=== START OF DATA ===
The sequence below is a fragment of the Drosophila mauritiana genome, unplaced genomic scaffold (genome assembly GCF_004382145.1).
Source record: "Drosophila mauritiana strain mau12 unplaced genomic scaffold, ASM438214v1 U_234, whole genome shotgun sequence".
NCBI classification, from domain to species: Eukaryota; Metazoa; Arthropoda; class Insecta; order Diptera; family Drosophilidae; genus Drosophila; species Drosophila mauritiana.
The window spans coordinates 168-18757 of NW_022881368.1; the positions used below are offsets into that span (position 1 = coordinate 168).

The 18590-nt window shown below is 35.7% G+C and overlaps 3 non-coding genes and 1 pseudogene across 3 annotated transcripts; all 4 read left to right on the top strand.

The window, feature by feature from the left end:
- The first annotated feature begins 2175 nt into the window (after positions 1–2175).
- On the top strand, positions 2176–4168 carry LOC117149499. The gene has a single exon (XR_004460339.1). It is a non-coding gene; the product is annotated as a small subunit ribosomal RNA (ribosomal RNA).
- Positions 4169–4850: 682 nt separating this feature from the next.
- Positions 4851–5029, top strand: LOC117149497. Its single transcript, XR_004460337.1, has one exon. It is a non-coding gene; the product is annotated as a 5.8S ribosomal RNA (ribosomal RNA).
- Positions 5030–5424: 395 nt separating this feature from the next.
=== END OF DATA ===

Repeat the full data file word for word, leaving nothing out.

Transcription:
The sequence below is a fragment of the Drosophila mauritiana genome, unplaced genomic scaffold (genome assembly GCF_004382145.1).
Source record: "Drosophila mauritiana strain mau12 unplaced genomic scaffold, ASM438214v1 U_234, whole genome shotgun sequence".
NCBI classification, from domain to species: Eukaryota; Metazoa; Arthropoda; class Insecta; order Diptera; family Drosophilidae; genus Drosophila; species Drosophila mauritiana.
The window spans coordinates 168-18757 of NW_022881368.1; the positions used below are offsets into that span (position 1 = coordinate 168).

The 18590-nt window shown below is 35.7% G+C and overlaps 3 non-coding genes and 1 pseudogene across 3 annotated transcripts; all 4 read left to right on the top strand.

The window, feature by feature from the left end:
- The first annotated feature begins 2175 nt into the window (after positions 1–2175).
- On the top strand, positions 2176–4168 carry LOC117149499. The gene has a single exon (XR_004460339.1). It is a non-coding gene; the product is annotated as a small subunit ribosomal RNA (ribosomal RNA).
- Positions 4169–4850: 682 nt separating this feature from the next.
- Positions 4851–5029, top strand: LOC117149497. Its single transcript, XR_004460337.1, has one exon. It is a non-coding gene; the product is annotated as a 5.8S ribosomal RNA (ribosomal RNA).
- Positions 5030–5424: 395 nt separating this feature from the next.